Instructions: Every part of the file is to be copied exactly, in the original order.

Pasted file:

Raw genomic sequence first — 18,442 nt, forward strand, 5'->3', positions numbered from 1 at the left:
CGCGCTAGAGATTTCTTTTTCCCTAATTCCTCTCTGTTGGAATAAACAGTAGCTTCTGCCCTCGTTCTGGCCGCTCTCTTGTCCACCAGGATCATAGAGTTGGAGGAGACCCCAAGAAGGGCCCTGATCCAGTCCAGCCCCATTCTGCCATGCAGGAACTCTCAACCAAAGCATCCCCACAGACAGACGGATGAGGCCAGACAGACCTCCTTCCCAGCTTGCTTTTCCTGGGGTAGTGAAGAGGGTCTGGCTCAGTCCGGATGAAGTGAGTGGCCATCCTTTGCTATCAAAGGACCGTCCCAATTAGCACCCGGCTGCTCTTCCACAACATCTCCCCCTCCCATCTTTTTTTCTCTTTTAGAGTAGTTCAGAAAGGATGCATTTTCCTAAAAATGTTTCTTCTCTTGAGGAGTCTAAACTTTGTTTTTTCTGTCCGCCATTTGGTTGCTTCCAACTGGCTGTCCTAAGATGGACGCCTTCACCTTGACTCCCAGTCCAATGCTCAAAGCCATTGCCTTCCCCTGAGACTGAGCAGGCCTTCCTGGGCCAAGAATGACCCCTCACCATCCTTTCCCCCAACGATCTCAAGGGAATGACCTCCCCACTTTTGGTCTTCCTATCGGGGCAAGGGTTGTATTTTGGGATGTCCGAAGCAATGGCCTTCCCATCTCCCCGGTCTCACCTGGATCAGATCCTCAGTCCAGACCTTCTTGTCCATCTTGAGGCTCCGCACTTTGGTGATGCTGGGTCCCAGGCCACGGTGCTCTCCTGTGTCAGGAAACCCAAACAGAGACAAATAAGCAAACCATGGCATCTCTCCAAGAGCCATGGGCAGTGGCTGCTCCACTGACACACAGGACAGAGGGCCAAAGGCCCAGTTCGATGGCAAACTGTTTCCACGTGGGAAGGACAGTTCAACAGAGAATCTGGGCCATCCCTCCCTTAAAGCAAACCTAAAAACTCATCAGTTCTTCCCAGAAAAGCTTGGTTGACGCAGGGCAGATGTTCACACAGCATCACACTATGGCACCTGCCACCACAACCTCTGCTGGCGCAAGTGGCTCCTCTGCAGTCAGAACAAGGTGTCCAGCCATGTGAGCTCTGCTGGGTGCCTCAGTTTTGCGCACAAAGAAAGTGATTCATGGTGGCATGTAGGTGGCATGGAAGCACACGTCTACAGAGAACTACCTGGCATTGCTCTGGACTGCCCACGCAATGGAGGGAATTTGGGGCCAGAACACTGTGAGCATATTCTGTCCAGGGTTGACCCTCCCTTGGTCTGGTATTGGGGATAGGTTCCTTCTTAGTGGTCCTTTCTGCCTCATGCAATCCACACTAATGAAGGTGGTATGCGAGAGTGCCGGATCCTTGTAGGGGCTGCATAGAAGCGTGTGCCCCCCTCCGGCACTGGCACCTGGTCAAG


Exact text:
Raw genomic sequence first — 18,442 nt, forward strand, 5'->3', positions numbered from 1 at the left:
CGCGCTAGAGATTTCTTTTTCCCTAATTCCTCTCTGTTGGAATAAACAGTAGCTTCTGCCCTCGTTCTGGCCGCTCTCTTGTCCACCAGGATCATAGAGTTGGAGGAGACCCCAAGAAGGGCCCTGATCCAGTCCAGCCCCATTCTGCCATGCAGGAACTCTCAACCAAAGCATCCCCACAGACAGACGGATGAGGCCAGACAGACCTCCTTCCCAGCTTGCTTTTCCTGGGGTAGTGAAGAGGGTCTGGCTCAGTCCGGATGAAGTGAGTGGCCATCCTTTGCTATCAAAGGACCGTCCCAATTAGCACCCGGCTGCTCTTCCACAACATCTCCCCCTCCCATCTTTTTTTCTCTTTTAGAGTAGTTCAGAAAGGATGCATTTTCCTAAAAATGTTTCTTCTCTTGAGGAGTCTAAACTTTGTTTTTTCTGTCCGCCATTTGGTTGCTTCCAACTGGCTGTCCTAAGATGGACGCCTTCACCTTGACTCCCAGTCCAATGCTCAAAGCCATTGCCTTCCCCTGAGACTGAGCAGGCCTTCCTGGGCCAAGAATGACCCCTCACCATCCTTTCCCCCAACGATCTCAAGGGAATGACCTCCCCACTTTTGGTCTTCCTATCGGGGCAAGGGTTGTATTTTGGGATGTCCGAAGCAATGGCCTTCCCATCTCCCCGGTCTCACCTGGATCAGATCCTCAGTCCAGACCTTCTTGTCCATCTTGAGGCTCCGCACTTTGGTGATGCTGGGTCCCAGGCCACGGTGCTCTCCTGTGTCAGGAAACCCAAACAGAGACAAATAAGCAAACCATGGCATCTCTCCAAGAGCCATGGGCAGTGGCTGCTCCACTGACACACAGGACAGAGGGCCAAAGGCCCAGTTCGATGGCAAACTGTTTCCACGTGGGAAGGACAGTTCAACAGAGAATCTGGGCCATCCCTCCCTTAAAGCAAACCTAAAAACTCATCAGTTCTTCCCAGAAAAGCTTGGTTGACGCAGGGCAGATGTTCACACAGCATCACACTATGGCACCTGCCACCACAACCTCTGCTGGCGCAAGTGGCTCCTCTGCAGTCAGAACAAGGTGTCCAGCCATGTGAGCTCTGCTGGGTGCCTCAGTTTTGCGCACAAAGAAAGTGATTCATGGTGGCATGTAGGTGGCATGGAAGCACACGTCTACAGAGAACTACCTGGCATTGCTCTGGACTGCCCACGCAATGGAGGGAATTTGGGGCCAGAACACTGTGAGCATATTCTGTCCAGGGTTGACCCTCCCTTGGTCTGGTATTGGGGATAGGTTCCTTCTTAGTGGTCCTTTCTGCCTCATGCAATCCACACTAATGAAGGTGGTATGCGAGAGTGCCGGATCCTTGTAGGGGCTGCATAGAAGCGTGTGCCCCCCTCCGGCACTGGCACCTGGTCAAG